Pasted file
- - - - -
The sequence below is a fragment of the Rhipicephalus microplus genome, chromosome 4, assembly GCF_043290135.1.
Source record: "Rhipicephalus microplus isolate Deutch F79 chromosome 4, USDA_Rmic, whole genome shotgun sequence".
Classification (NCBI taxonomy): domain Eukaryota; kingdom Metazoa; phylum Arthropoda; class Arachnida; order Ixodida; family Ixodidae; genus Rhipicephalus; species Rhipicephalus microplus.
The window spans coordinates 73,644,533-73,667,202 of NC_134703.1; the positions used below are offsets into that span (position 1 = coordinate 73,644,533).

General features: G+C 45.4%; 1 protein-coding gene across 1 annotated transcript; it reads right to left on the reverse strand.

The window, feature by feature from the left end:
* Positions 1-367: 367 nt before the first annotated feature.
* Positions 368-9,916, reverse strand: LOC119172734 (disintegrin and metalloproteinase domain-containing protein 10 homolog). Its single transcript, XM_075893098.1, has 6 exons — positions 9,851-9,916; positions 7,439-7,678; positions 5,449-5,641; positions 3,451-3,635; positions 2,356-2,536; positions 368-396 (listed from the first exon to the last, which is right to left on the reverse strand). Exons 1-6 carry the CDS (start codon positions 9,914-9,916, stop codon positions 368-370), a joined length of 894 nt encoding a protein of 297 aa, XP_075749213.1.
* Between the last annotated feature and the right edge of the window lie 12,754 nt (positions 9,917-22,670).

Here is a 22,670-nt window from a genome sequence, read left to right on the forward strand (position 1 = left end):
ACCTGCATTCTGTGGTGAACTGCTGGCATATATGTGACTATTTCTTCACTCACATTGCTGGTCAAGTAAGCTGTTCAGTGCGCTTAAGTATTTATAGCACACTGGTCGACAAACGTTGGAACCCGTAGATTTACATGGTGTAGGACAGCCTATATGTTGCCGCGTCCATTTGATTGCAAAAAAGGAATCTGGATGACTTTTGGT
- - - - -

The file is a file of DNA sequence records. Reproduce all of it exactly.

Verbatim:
The sequence below is a fragment of the Rhipicephalus microplus genome, chromosome 4, assembly GCF_043290135.1.
Source record: "Rhipicephalus microplus isolate Deutch F79 chromosome 4, USDA_Rmic, whole genome shotgun sequence".
Classification (NCBI taxonomy): domain Eukaryota; kingdom Metazoa; phylum Arthropoda; class Arachnida; order Ixodida; family Ixodidae; genus Rhipicephalus; species Rhipicephalus microplus.
The window spans coordinates 73,644,533-73,667,202 of NC_134703.1; the positions used below are offsets into that span (position 1 = coordinate 73,644,533).

General features: G+C 45.4%; 1 protein-coding gene across 1 annotated transcript; it reads right to left on the reverse strand.

The window, feature by feature from the left end:
* Positions 1-367: 367 nt before the first annotated feature.
* Positions 368-9,916, reverse strand: LOC119172734 (disintegrin and metalloproteinase domain-containing protein 10 homolog). Its single transcript, XM_075893098.1, has 6 exons — positions 9,851-9,916; positions 7,439-7,678; positions 5,449-5,641; positions 3,451-3,635; positions 2,356-2,536; positions 368-396 (listed from the first exon to the last, which is right to left on the reverse strand). Exons 1-6 carry the CDS (start codon positions 9,914-9,916, stop codon positions 368-370), a joined length of 894 nt encoding a protein of 297 aa, XP_075749213.1.
* Between the last annotated feature and the right edge of the window lie 12,754 nt (positions 9,917-22,670).

Here is a 22,670-nt window from a genome sequence, read left to right on the forward strand (position 1 = left end):
ACCTGCATTCTGTGGTGAACTGCTGGCATATATGTGACTATTTCTTCACTCACATTGCTGGTCAAGTAAGCTGTTCAGTGCGCTTAAGTATTTATAGCACACTGGTCGACAAACGTTGGAACCCGTAGATTTACATGGTGTAGGACAGCCTATATGTTGCCGCGTCCATTTGATTGCAAAAAAGGAATCTGGATGACTTTTGGT